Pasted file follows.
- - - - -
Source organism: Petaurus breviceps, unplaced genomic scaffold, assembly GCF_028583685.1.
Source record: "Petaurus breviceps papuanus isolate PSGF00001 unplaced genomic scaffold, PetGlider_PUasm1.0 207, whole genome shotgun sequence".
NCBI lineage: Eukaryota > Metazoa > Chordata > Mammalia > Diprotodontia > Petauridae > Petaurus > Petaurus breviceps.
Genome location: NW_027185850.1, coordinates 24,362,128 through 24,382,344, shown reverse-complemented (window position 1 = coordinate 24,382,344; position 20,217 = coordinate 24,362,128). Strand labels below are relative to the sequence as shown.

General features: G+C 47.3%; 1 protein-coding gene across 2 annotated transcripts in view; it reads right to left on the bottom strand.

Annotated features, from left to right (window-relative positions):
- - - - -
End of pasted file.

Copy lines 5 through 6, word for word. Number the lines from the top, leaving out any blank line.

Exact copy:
General features: G+C 47.3%; 1 protein-coding gene across 2 annotated transcripts in view; it reads right to left on the bottom strand.

Annotated features, from left to right (window-relative positions):